Unplanned hospital readmissions are an important quality metric for benchmarking, but there are limited data following an acute myocardial infarction (AMI). This study aims to examine the 30-day unplanned readmission rate, predictors, causes and outcomes after hospitalization for AMI.
The USA Nationwide Readmission Database was utilized to analyze patients with a primary diagnosis of AMI between 2010 and 2014. Rates of readmissions, causes and costs were determined and multiple logistic regressions were used to identify predictors of readmissions.
Of 2 204 104 patients with AMI, the 30-day unplanned readmission rate was 12.3% (n = 270 510), which changed from 13.0 to 11.5% between 2010 and 2014. The estimated impact of readmissions in AMI was ~718 million USD and ~281000 additional bed days per year. Comorbidities such as diabetes [odds ratio (OR) 1.27, 95% confidence interval (CI) 1.25–1.29], chronic lung disease (OR 1.29, 95% CI 1.26–1.31), renal failure (OR 1.38, 95% CI 1.35–1.40) and cancer (OR 1.35, 95% CI 1.30–1.41) were independently associated with unplanned readmission. Discharge against medical advice was the variable most strongly associated with unplanned readmission (OR 2.40, 95% CI 2.27–2.54). Noncardiac causes for readmissions accounted for 52.9% of all readmissions. The most common cause of cardiac readmission was heart failure (14.3%) and for noncardiac readmissions was infections (8.8%).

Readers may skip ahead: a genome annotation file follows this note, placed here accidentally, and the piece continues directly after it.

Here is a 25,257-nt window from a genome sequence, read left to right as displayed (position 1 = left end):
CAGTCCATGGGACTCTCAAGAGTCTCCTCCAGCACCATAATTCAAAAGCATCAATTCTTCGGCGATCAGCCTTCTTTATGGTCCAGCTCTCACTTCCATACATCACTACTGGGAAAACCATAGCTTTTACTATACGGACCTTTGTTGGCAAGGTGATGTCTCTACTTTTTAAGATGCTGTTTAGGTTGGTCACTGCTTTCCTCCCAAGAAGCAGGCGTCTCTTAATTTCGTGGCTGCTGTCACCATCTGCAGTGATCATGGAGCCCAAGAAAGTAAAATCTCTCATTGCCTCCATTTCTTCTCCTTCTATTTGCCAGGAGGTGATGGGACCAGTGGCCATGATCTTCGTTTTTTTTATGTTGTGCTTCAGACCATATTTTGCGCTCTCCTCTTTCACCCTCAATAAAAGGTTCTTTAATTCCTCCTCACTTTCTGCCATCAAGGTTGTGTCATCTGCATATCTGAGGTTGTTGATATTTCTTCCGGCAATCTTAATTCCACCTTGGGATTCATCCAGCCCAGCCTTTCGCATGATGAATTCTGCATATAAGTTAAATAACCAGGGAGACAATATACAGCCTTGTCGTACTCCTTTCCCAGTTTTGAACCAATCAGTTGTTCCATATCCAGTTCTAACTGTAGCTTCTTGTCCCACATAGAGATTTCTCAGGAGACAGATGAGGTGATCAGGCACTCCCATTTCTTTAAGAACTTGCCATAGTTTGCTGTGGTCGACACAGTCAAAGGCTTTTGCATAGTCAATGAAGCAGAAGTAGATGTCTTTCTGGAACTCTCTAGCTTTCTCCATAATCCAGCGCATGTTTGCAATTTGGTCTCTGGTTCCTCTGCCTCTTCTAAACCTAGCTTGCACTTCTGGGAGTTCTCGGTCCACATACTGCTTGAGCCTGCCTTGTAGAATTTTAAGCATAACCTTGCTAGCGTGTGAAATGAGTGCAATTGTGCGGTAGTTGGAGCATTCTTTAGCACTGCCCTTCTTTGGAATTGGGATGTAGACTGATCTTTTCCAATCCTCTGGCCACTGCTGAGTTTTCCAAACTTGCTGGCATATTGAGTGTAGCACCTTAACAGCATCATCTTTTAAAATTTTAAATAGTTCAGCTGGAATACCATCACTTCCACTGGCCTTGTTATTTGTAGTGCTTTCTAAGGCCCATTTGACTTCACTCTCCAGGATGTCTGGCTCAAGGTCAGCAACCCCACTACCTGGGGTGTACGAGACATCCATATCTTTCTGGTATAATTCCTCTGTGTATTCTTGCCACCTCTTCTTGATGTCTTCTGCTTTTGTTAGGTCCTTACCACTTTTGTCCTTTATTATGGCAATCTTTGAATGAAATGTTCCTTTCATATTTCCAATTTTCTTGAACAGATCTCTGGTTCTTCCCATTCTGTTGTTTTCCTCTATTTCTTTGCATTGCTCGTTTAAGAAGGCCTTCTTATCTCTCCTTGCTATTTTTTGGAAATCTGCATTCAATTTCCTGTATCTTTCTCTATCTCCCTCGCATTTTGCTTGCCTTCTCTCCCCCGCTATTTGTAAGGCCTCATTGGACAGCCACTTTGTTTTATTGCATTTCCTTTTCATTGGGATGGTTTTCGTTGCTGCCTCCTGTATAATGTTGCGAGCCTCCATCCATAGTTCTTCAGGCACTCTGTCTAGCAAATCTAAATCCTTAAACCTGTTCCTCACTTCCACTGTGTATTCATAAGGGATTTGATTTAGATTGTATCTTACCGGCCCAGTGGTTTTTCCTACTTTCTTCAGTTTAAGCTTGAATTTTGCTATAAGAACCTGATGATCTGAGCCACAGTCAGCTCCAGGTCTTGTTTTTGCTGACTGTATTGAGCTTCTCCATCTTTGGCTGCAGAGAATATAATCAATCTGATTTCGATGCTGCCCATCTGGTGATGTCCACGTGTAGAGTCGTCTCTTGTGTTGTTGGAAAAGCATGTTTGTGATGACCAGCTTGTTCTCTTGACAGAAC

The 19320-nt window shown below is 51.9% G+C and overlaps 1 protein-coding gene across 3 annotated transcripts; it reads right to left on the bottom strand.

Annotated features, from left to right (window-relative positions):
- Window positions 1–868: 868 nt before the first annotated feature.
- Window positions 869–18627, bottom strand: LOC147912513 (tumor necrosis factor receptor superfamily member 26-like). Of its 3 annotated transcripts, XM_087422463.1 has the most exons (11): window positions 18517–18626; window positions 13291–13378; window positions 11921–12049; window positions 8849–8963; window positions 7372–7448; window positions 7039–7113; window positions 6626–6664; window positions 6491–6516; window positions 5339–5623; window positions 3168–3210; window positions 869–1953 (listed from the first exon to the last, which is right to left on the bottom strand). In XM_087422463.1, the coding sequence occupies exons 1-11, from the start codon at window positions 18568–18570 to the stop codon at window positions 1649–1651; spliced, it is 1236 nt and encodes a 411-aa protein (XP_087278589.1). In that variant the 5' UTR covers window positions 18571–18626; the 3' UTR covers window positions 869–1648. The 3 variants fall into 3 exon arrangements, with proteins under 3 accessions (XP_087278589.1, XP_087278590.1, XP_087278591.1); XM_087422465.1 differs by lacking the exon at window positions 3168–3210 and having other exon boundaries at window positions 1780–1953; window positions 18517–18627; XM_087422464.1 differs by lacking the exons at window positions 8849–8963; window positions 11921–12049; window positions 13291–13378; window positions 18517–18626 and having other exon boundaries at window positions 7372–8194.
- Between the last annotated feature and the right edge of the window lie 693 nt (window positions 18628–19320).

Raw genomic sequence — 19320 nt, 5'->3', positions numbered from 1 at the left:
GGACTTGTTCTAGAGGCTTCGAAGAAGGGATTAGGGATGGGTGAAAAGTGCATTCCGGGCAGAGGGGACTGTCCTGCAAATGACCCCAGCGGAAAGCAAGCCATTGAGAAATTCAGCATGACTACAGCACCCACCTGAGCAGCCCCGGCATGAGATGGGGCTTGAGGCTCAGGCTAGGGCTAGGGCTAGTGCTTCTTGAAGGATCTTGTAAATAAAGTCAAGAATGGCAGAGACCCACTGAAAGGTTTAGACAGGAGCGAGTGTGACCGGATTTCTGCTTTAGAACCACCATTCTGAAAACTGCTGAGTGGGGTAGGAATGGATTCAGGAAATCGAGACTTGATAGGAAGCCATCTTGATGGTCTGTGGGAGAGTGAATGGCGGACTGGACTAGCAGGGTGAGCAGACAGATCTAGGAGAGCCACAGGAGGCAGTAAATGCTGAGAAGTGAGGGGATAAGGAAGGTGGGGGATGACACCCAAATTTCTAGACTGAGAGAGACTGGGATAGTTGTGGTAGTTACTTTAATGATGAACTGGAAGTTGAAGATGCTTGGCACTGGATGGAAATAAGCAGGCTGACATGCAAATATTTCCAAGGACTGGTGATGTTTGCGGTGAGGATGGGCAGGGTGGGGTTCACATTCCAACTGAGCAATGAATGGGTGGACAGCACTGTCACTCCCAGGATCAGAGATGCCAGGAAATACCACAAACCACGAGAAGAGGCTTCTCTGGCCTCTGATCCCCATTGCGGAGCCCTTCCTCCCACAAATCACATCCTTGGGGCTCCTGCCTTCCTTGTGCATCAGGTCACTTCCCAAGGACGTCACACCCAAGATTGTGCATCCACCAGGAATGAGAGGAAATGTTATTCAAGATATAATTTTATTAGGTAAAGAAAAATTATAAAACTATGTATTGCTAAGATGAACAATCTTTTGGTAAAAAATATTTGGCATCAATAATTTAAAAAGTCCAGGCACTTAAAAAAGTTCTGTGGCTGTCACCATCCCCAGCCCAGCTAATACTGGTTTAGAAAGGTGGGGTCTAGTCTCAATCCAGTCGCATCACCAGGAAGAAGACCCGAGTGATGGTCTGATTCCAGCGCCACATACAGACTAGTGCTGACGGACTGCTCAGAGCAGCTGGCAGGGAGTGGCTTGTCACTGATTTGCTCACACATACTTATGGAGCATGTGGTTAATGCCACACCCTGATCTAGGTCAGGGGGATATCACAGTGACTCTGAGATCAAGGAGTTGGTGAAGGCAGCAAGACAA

Readmissions during the first month after AMI occur in more than one in 10 patients resulting in a healthcare cost of ~718 million USD per year and ~281000 additional bed days per year. These findings have important public health implications. Strategies to identify and reduce readmissions in AMI will dramatically reduce healthcare costs for society.